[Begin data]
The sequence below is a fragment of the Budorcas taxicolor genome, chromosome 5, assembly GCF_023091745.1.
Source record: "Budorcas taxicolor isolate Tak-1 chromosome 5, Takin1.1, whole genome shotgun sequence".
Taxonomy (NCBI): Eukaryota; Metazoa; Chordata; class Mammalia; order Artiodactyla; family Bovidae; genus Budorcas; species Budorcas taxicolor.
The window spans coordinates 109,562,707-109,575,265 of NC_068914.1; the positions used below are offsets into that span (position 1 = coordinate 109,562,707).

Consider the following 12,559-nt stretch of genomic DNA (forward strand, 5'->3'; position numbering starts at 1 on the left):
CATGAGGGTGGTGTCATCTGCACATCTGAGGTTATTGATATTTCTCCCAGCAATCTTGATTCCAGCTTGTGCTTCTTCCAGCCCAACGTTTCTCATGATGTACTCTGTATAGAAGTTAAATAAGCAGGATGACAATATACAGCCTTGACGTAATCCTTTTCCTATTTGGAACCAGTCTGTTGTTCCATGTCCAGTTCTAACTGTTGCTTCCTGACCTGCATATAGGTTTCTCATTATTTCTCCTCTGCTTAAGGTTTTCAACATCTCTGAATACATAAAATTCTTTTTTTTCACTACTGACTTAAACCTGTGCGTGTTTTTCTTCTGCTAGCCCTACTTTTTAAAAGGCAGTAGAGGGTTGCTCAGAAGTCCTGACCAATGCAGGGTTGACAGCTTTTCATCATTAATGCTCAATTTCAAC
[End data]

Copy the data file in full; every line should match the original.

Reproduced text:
The sequence below is a fragment of the Budorcas taxicolor genome, chromosome 5, assembly GCF_023091745.1.
Source record: "Budorcas taxicolor isolate Tak-1 chromosome 5, Takin1.1, whole genome shotgun sequence".
Taxonomy (NCBI): Eukaryota; Metazoa; Chordata; class Mammalia; order Artiodactyla; family Bovidae; genus Budorcas; species Budorcas taxicolor.
The window spans coordinates 109,562,707-109,575,265 of NC_068914.1; the positions used below are offsets into that span (position 1 = coordinate 109,562,707).

Consider the following 12,559-nt stretch of genomic DNA (forward strand, 5'->3'; position numbering starts at 1 on the left):
CATGAGGGTGGTGTCATCTGCACATCTGAGGTTATTGATATTTCTCCCAGCAATCTTGATTCCAGCTTGTGCTTCTTCCAGCCCAACGTTTCTCATGATGTACTCTGTATAGAAGTTAAATAAGCAGGATGACAATATACAGCCTTGACGTAATCCTTTTCCTATTTGGAACCAGTCTGTTGTTCCATGTCCAGTTCTAACTGTTGCTTCCTGACCTGCATATAGGTTTCTCATTATTTCTCCTCTGCTTAAGGTTTTCAACATCTCTGAATACATAAAATTCTTTTTTTTCACTACTGACTTAAACCTGTGCGTGTTTTTCTTCTGCTAGCCCTACTTTTTAAAAGGCAGTAGAGGGTTGCTCAGAAGTCCTGACCAATGCAGGGTTGACAGCTTTTCATCATTAATGCTCAATTTCAAC